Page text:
Scott named two women to the Governor's Mansion Commission last week. Susan H. Mullican, 51, a community volunteer and consultant for the Carlise Collection, will finish the term of Carol Price, which ends in September. Kathleen C. Rooney, 55, will succeed Mary Ellen Stipanovich. Her term ends Sept. 30, 2014.

Send your personnel announcements to ksanders@sptimes.com.

House won't do gov's prop tax cut but will ask voters to do it

A move to give all Florida property owners a deeper property tax cut continued to gather steam in the Florida House Monday as a committee voted to put the measure on the ballot as early as 2012.

The bill, approved by the House Community & Military Affairs Subcommittee, would give commercial property owners and those with investment homes in Florida, a tax break that would match the one residential property owners now have under the Save Our Homes provisions of the state constitution.

If approved by voters, the maximum increase in the assessed value of commercial and non-homestead property would go from 10 to 3 percent. First-time home buyers would get a one-time $200,000 tax credit and all other homeowners would not see their taxes rise unless their property values increased.

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Thrasher's 'paycheck protection' bill moved to be heard by his committee

Senate President Mike Haridopolos notes, almost every time he talks to the media, that all bills hitting the Senate floor will go through three committees to show the openness of the Senate process. But that can make for some tricky maneuvering in getting controversial bills to the Senate floor. Take SB 830, Sen. John Thrasher's 'paycheck protection' bill. The bill squeaked through Community Affairs 5-4 with hearings still to go in Budget and Government Oversight and Accountability.

Getting through the Government Oversight and Accountability Committee -- with Republicans like Jim Norman (who already voted against the bill), Mike Fasano and Jack Latvala -- might have been even more difficult.

Luckily for Thrasher, the bill isn't going there anymore. It's third committee is now Rules. Who chairs that committee again? That'd be Thrasher.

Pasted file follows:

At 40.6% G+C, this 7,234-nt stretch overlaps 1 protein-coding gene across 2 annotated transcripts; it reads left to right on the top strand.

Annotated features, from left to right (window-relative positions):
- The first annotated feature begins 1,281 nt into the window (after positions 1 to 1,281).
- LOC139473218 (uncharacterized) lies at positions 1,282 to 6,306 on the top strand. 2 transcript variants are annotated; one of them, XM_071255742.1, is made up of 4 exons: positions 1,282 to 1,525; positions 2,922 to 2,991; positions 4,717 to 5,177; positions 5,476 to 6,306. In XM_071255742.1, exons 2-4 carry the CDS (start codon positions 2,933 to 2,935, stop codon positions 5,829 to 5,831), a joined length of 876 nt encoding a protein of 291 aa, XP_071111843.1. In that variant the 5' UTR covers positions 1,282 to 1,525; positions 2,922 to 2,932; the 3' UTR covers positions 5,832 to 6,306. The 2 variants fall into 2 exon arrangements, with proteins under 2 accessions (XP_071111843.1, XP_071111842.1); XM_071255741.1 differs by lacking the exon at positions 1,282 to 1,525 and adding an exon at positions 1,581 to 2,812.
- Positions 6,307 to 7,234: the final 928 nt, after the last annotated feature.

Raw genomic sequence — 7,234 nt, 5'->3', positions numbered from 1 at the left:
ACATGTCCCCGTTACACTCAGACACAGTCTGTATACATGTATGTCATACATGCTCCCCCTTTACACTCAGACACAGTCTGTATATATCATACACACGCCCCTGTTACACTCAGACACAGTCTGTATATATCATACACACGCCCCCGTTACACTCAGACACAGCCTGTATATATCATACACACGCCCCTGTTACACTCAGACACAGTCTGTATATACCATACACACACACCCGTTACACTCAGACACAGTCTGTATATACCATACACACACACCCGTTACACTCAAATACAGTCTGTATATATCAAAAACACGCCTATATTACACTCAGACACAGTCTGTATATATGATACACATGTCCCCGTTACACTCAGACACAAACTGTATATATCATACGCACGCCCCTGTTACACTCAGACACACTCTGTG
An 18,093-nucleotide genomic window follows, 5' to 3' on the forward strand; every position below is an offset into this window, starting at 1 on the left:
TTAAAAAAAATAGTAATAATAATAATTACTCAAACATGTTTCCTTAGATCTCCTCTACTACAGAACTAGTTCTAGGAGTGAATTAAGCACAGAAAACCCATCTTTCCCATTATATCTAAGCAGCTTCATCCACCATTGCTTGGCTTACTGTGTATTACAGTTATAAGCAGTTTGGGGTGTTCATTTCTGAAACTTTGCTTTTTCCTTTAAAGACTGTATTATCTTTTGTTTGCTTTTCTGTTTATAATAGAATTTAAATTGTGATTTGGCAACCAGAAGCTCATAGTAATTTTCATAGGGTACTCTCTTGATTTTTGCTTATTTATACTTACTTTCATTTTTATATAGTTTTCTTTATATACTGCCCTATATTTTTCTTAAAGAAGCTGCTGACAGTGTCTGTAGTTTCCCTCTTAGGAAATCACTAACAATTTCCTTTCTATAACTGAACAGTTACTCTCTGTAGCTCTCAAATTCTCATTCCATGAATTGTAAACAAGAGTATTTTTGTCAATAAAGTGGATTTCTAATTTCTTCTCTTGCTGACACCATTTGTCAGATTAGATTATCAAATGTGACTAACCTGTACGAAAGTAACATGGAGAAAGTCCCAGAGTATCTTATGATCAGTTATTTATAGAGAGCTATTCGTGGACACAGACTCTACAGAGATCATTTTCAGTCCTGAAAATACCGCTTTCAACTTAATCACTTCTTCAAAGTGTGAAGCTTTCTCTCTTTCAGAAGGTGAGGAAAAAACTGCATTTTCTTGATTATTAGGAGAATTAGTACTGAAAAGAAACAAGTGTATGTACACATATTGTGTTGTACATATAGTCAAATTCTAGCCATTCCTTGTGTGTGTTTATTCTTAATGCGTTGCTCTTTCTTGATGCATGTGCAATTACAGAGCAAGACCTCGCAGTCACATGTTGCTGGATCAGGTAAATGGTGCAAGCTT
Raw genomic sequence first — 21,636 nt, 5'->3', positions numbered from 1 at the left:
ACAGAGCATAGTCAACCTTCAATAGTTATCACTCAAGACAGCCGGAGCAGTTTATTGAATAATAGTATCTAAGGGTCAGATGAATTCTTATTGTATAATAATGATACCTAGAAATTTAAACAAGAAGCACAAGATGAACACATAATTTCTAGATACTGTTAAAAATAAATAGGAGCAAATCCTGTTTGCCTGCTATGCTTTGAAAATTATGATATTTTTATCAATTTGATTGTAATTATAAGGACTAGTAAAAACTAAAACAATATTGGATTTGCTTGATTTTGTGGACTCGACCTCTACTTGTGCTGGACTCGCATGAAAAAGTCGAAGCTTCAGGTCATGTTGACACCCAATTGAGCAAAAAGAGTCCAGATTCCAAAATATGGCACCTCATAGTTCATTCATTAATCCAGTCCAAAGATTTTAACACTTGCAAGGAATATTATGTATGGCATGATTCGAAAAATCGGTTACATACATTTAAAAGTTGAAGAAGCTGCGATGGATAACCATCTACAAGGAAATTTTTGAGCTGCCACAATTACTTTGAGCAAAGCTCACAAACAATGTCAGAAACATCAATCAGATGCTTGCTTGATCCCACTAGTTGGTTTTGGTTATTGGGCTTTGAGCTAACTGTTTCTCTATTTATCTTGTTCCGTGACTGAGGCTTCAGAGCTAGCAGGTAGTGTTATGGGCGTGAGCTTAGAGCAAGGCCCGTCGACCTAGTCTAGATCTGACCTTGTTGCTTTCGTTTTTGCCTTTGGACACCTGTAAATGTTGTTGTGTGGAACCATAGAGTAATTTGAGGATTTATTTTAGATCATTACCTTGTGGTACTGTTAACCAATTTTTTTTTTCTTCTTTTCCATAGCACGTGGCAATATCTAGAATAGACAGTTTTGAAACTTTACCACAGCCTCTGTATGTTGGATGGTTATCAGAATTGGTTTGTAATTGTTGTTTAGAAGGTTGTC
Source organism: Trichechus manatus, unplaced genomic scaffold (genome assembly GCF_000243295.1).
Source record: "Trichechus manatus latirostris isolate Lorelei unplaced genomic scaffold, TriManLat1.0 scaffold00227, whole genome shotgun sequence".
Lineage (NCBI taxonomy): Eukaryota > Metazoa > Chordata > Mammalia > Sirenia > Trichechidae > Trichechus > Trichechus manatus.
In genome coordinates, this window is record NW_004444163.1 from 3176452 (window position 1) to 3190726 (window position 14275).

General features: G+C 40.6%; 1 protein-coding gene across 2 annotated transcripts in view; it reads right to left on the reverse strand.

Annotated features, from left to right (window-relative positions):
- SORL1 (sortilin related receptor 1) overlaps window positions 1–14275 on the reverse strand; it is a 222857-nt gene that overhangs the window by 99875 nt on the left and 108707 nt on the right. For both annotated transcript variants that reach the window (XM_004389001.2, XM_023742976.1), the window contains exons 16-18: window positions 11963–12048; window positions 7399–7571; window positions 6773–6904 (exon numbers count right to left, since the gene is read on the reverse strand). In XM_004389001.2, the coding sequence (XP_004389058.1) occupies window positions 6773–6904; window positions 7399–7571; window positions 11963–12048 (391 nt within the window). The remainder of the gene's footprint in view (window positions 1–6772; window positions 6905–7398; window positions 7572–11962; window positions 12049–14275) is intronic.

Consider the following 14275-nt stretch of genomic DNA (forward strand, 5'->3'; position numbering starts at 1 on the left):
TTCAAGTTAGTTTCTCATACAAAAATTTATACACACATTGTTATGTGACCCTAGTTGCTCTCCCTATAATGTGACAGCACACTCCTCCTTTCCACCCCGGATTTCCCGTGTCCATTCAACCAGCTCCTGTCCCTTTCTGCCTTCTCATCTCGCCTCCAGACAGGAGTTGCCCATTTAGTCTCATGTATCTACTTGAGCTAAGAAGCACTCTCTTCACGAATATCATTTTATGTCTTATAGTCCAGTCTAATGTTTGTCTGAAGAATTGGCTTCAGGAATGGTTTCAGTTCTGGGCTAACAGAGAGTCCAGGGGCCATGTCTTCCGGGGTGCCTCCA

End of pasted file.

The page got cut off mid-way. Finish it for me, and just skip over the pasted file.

First Miami-Dade mayoral candidate debate set

The Latin Builders Association will be hosting a debate Friday in Miami between the top hopefuls to replace recalled Miami-Dade Mayor Carlos Alvarez.

Hialeah Mayor Julio Robaina, County Commissioner Carlos Gimenez and former state Rep. Marcelo Llorente will appear at the LBA's meeting at the Big Five Club. The event begins at noon, with the program beginning at 1 p.m.

The debate will happen a day after county commissioners are scheduled to discuss setting a special election, likely in May, for voters to pick a successor for Alvarez and recalled Hialeah-Miami Lakes Commissioner Natacha Seijas.

One more signs up for presumed Hialeah state House race

The dominoes are falling quickly in the aftermath of last week's recall of Miami-Dade Mayor Carlos Alvarez and Commissioner Natacha Seijas.

Under the assumption that Republican state Rep. Esteban Bovo of Hialeah will jump in the race to replace Seijas, not one but two hopefuls declared their candidacies Monday for Bovo's seat. We already have two posts up, here and here, on one candidate, Rafael Perez.

We just heard from the second, Jose Oliva, who said he filed Monday for the race. (We have not been able to reach a third candidate, Francisco J. Lago, for comment.)

Oliva, a cigar business owner, had submitted paperwork to seek state Rep. Carlos Lopez-Cantera Miami-based seat next year. But Oliva lives and works in Hialeah, in Bovo's district.

"My business is in the district, I met my wife here, we got married here, we live here...My intent has always been 110," Oliva said of Bovo's district. He previously put in the paperwork for a different district, he said, "so that I could begin to establish myself."

A former Hialeah Housing Authority Commissioner, Oliva briefly ran in 2005 for the city commission seat being vacated by Julio Robaina, now the Hialeah mayor seeking Alvarez's former county post. But Oliva dropped out of the race before the election, citing personal reasons.

Budget tidbits. DCF, the biggest loser. Docs the biggest winners

In the parade of horribles that is the Senate’s health budget (gutting services to transplant patients and the aged and disabled, whacking reimbursement rates to hospitals and homes for the developmentally disabled), one series of cuts stands out: The Department of Children and Families.

Compared to the current year, DCF suffers the biggest bottom line cut of $396 million, with 1,089 positions lost.